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Hurricanes Disrupt Scrap Supply

The bigger the disaster, the bigger its effects on the scrap industry.

When homes are destroyed, buildings damaged and automobiles wrecked, massive amounts of materials are extracted and the demand for rebuilding supplies surges. Typically, the demand for materials exceeds the supply extracted from the damaged areas.

The U.S. scrap industry has been greatly impacted in recent months as two major hurricanes have hit southern states. Hurricane Harvey hit Texas and surrounding states. Then Hurricane Irma struck Florida and Georgia.

The extensive damage wrought by the hurricanes caused large shifts in supply and demand for materials, like previous storms have done. But the economic impact of the storms was compounded by where they hit.

Hurricane Harvey was particularly powerful in Houston, whose port handled roughly 68% of Gulf Coast container traffic in 2016, according to MetalMiner. Since January 2017, 40% of iron and steel pipe and tube imports had come into the Port of Houston. Container ships were diverted and trade was effected when the port was closed during the storm.

Also, because it struck Houston, in addition to its impact on logistics Hurricane Harvey had an outsized effect on the rebuilding process, which usually drives the scrap economy after a disaster. Typically, when a major storm hits a highly populated area the first grades of scrap to come out are light iron and shreddables, scrap dealers stated in an S&P Global Platt’s article on the storm’s impact on steel scrap. Then come automobiles, non-ferrous grade scrap, and heavy steel.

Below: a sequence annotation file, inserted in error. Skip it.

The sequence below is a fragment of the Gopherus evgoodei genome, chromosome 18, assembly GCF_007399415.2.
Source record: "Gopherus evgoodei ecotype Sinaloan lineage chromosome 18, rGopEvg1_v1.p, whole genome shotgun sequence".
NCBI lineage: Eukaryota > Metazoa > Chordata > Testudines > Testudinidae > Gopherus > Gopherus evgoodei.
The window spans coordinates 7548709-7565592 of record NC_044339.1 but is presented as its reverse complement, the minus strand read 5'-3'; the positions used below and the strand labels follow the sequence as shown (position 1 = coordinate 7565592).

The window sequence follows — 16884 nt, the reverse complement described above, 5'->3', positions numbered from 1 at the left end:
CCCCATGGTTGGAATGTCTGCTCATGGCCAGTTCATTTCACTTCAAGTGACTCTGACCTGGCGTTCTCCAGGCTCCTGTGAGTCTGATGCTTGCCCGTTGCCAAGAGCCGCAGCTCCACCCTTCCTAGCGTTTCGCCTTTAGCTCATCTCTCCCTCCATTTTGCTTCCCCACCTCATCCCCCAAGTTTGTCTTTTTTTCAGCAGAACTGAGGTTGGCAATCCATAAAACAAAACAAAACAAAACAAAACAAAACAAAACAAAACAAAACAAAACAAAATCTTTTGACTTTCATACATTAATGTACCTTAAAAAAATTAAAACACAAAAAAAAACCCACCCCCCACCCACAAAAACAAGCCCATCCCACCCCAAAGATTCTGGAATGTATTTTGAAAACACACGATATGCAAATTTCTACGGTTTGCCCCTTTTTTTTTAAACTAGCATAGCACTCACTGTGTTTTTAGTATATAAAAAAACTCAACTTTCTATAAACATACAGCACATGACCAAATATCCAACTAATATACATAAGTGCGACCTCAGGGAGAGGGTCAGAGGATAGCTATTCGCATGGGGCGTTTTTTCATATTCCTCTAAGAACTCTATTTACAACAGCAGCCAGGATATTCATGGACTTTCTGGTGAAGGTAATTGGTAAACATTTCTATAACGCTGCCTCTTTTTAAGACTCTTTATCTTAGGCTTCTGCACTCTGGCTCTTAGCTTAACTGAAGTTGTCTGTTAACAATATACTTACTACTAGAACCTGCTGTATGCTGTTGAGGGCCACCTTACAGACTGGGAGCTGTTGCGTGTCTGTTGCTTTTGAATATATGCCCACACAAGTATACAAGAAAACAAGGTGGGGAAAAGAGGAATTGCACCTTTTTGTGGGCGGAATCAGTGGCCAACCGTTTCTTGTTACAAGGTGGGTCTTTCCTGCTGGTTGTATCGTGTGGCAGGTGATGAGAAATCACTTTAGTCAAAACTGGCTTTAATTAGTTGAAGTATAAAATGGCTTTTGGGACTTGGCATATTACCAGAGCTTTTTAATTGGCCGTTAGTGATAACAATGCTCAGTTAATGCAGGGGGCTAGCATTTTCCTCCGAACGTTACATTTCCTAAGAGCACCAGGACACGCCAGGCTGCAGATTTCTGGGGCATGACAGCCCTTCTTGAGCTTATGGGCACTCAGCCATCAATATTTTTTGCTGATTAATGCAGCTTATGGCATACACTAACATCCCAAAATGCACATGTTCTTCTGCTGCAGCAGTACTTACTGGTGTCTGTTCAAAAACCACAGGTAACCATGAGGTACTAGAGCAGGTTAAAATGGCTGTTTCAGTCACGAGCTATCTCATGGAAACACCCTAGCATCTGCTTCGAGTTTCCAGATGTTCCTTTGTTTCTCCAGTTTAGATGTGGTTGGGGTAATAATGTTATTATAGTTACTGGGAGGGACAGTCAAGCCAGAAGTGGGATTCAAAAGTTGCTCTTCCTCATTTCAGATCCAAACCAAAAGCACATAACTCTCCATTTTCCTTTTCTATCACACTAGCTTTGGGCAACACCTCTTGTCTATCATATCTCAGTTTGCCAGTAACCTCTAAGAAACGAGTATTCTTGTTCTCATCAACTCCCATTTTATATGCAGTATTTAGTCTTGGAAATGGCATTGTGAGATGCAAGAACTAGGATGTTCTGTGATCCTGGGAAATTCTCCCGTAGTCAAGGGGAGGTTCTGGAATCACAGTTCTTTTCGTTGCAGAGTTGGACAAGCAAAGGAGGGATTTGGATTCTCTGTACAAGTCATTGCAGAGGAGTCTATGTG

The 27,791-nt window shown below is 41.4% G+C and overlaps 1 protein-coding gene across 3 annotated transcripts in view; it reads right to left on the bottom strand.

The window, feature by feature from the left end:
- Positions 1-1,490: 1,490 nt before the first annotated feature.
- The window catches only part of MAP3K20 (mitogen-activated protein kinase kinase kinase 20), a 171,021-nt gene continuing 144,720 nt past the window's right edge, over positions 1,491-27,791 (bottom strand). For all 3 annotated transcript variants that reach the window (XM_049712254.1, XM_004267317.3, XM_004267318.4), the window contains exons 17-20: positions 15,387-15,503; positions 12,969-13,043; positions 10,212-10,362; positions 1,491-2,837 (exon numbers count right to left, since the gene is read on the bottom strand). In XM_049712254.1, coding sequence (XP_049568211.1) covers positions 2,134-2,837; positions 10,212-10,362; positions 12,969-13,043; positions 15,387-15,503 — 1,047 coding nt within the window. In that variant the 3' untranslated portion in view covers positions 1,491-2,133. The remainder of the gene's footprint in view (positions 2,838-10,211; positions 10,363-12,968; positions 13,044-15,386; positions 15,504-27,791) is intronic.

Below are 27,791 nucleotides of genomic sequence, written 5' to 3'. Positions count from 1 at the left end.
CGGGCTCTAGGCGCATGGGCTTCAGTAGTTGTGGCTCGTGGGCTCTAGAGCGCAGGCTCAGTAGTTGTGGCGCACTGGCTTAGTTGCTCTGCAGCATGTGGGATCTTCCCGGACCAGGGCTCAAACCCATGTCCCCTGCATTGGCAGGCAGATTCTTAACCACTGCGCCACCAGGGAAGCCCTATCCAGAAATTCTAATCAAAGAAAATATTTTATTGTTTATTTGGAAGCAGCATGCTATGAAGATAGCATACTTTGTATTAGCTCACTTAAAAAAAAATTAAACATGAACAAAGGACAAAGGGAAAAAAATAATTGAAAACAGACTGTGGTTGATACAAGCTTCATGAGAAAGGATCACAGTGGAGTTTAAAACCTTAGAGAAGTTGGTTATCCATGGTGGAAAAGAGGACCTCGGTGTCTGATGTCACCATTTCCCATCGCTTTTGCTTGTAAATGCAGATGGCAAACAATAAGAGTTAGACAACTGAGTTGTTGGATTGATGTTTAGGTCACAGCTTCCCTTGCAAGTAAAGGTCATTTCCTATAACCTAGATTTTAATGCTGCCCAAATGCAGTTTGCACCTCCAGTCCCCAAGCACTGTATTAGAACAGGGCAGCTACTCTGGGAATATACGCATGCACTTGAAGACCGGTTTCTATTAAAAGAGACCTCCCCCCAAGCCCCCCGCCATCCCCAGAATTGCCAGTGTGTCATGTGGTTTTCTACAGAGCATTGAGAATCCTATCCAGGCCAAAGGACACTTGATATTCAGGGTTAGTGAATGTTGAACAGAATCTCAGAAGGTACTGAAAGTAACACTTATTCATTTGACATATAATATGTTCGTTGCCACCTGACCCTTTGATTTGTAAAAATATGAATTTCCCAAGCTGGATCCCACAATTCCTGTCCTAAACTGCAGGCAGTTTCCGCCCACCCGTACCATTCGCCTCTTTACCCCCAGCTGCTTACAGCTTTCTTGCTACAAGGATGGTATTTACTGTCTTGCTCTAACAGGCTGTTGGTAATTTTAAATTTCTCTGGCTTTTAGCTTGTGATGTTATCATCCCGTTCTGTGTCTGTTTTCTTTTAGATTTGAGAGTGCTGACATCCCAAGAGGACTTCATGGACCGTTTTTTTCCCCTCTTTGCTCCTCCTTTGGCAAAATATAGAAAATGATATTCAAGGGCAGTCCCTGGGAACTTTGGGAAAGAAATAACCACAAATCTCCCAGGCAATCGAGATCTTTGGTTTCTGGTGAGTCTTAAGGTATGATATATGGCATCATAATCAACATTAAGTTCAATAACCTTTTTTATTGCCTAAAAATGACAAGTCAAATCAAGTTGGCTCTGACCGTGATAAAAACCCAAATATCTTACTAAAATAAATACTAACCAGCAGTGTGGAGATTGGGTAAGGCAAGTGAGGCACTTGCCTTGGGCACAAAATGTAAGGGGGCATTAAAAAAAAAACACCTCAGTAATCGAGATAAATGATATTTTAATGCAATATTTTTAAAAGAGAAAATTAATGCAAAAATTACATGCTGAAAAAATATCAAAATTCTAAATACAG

Despite the large volume of resources that are extracted from the storm, there is still a deficit.  More materials are needed to rebuild than are being extracted from the damage. This combined with the fact that Houston has been the largest market for newly constructed homes means that the demand for materials will surge once rebuilding begins.

Scrap prices were already projected to be bullish in October. With increasing demand due to the large amount of materials that will be needed for rebuilding , the impact of the recent hurricanes should support these projections.


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We started 20 years ago as Web4Minds, a software development firm that provides custom solutions to meet our clients’ needs. One such client came to us four years ago to develop software to manage their scrapyards.

Upon receiving feedback from the client and working with dozens of others, we realized that we had created a product that stood out among the competition, so we brought our solution to the marketplace as Scrapyard Pro. It is now used at recycling centers across the country, by clients ranging from single-location owners to regional operators.